The next day I sat in our lavish conference room, flipping through the plaintiff’s motion with all of the reverence that a dog shows a fire hydrant. On either side of me sat 3 professional looking individuals with legal pads. One of these was Jimmy, the other five were probably paralegals, because I doubted he would have had the gall to actually bring in bums from the street. He wasn’t me, after all. Their suits, if I may say so, fit perfectly. I would probably pay a few thousand for this little stunt. It would, however, save my client almost a billion in the long run, so I had a feeling my investment would pay off in due course.

The glass door opposite me opened soundlessly, and through it a receptionist ushered a tiny old woman, and behind her, an ambulance chaser. This was not an ordinary ambulance chaser, though. That much I could tell at first sight. This was, for one thing, the most beautiful ambulance chaser I had ever encountered. She was also, I would come to learn, far more principled than most. She seemed to me to be idealistic, to the point of naivety. She was a redhead, who almost measured six feet tall with the help of some substantial heels. Her eyes were blue, but not like mine. Hers seemed kind. If my eyes were ice, then hers were the sky. She sat across from Jimmy, whose freckles disappeared, as he blushed red under her gaze. I rolled my eyes. Across from me was the widow. That was the ambulance chaser’s first mistake.

There was an exchange of mind numbing pleasantries and introductions, as there so often are in such meetings. In this exchange, I learned that the ambulance chaser called herself Jenna Mason; she cut through the false cordiality of the moment with what she must have thought was a show of strength. “Let’s cut to the chase, shall we gentlemen,” she said. Her voice sounded like a bell even when she tried to make it stern. “My client is suing Simpson for $10 Million for the wrongful death of her husband, and the emotional distress it caused. You requested a negotiation. Let’s have your offer.”

I soundlessly wrote a single number on my legal pad and slid it across the table to her. She took it and looked at me with a smirk. “Five? Am I to take it that you are offering my client $5 Million dollars to settle this matter out of court?” I shook my head and produced a manila folder from my briefcase, which I placed on the table before her. I could see in her eyes that my silence unnerved her a bit, but I saw that it unnerved the widow more still. That was precisely the point. Ms. Mason’s eyes opened like a deer under headlights as she read the document that I had presented. I spoke for the first time, but not to Jenna. I spoke directly to her client, looking her straight in the eye.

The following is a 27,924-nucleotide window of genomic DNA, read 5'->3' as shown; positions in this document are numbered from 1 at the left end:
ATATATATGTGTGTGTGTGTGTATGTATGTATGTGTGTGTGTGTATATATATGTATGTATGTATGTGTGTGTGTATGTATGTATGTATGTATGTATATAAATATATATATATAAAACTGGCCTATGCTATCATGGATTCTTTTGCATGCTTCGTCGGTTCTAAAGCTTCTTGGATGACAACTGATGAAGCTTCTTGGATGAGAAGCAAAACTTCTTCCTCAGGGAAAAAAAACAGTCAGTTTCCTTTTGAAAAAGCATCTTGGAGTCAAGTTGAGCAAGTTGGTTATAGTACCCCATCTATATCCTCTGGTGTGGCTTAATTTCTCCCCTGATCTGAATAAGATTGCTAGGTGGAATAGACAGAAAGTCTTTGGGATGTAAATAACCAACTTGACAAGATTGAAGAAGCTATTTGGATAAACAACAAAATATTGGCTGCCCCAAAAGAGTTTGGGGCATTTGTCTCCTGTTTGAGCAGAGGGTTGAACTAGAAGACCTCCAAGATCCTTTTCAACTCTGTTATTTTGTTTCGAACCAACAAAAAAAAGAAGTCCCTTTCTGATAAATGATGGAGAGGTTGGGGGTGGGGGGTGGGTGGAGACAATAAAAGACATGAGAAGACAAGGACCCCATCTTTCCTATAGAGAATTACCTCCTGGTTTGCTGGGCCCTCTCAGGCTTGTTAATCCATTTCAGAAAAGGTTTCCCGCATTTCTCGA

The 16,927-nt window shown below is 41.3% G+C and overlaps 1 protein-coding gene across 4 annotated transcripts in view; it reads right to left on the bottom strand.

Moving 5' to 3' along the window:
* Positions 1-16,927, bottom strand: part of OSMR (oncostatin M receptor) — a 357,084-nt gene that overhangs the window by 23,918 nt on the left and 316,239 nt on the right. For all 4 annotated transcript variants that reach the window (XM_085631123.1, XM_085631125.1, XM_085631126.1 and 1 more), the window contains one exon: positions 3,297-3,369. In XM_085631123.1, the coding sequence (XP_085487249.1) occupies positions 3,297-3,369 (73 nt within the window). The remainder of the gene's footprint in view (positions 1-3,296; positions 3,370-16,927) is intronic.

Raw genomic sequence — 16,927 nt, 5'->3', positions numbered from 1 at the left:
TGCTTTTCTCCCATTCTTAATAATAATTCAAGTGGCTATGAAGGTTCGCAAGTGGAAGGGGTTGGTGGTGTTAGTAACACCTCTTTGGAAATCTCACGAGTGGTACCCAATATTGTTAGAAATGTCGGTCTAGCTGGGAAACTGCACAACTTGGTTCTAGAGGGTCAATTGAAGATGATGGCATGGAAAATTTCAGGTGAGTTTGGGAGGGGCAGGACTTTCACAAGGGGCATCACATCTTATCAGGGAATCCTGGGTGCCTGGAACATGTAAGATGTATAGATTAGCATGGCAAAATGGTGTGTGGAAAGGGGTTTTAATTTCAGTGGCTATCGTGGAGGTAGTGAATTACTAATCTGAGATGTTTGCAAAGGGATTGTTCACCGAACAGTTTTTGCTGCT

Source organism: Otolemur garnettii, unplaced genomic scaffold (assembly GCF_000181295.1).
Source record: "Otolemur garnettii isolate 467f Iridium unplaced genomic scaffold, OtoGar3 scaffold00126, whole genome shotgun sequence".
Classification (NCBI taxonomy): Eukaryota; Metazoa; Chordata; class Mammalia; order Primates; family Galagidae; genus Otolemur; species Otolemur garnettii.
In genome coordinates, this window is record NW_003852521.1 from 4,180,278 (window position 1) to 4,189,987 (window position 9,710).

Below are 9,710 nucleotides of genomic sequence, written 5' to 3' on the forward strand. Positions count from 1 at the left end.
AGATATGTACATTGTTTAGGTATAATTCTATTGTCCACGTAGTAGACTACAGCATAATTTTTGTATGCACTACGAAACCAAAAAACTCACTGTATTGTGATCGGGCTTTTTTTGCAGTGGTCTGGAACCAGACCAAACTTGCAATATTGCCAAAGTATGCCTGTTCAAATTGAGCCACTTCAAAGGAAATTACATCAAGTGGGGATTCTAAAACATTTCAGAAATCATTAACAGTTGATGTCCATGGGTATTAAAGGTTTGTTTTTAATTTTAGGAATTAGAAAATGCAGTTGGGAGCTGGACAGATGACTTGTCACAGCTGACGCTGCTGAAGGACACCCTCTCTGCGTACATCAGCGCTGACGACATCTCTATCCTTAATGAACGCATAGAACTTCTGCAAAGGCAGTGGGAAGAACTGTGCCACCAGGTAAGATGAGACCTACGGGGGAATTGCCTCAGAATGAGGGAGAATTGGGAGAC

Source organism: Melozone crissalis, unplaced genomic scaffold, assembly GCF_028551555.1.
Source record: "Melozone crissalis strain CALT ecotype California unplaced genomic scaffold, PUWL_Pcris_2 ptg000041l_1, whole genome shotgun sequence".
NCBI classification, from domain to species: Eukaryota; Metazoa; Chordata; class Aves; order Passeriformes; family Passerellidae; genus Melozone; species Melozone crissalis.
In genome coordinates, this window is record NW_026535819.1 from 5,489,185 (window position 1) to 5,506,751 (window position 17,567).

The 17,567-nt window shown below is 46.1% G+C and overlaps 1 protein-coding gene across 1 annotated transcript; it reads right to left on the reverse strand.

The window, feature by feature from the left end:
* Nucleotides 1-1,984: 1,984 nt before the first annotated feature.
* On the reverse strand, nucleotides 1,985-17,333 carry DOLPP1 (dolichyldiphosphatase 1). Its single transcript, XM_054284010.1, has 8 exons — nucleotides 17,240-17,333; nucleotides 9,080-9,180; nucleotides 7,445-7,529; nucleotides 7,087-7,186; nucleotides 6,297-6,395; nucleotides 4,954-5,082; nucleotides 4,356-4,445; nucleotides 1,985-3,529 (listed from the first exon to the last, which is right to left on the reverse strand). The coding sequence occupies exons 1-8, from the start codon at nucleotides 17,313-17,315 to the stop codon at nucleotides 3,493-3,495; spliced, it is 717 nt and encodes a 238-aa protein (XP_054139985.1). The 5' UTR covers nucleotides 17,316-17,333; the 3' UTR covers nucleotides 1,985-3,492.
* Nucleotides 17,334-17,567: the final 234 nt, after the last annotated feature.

“My client is countersuing the plaintiff for $20 Million dollars for filing a frivolous lawsuit, defamation of character, slander, libel, and all of the lost business and personal distress attributable to it. In light of the plaintiff’s tragic loss, my client is willing to settle the matter for a mere $5 Million.” I declared flatly. Ms. Mason gulped and looked up at me with every bit of dignity she could muster.

“This countersuit is nothing but a scare tactic. My client will win in court and you know it. We will not settle for anything less than our full claim of $10 Million. Now, are you prepared to get serious, Mr. McMahon, or should we just see you in court?” Her voice cracked and the widow heard it.

I shook my head once more and uttered a single word, “Seven.”

“You are offering my client $7 Million?” Jenna asked doubtfully.

“No,” I answered, “My client will now accept no less than $7 Million. Our previous offer is off the table. My time is very expensive, Ms. Mason, as is the time of my colleagues here, and we do not appreciate you wasting it. The longer you continue to deceive this poor woman, the less merciful my client can afford to be.” The young lawyer’s jaw dropped. She had no words for me; there was no class on this in law school. I, however, had some words for her client. “Ma’am, let me first say how sorry I am for your loss, but let me explain to you how this process really works. I have pages of measurements that were taken by our insurance company after your husband passed away. They will prove that he did not actually set the ladder up correctly, and that the manufacturer was not really at fault. I know this woman said things to you that sounded very convincing, but that is her job. She is a predator, and you are the prey more than my client or myself. I am sorry to say that in cases such as yours the underdog almost never wins.”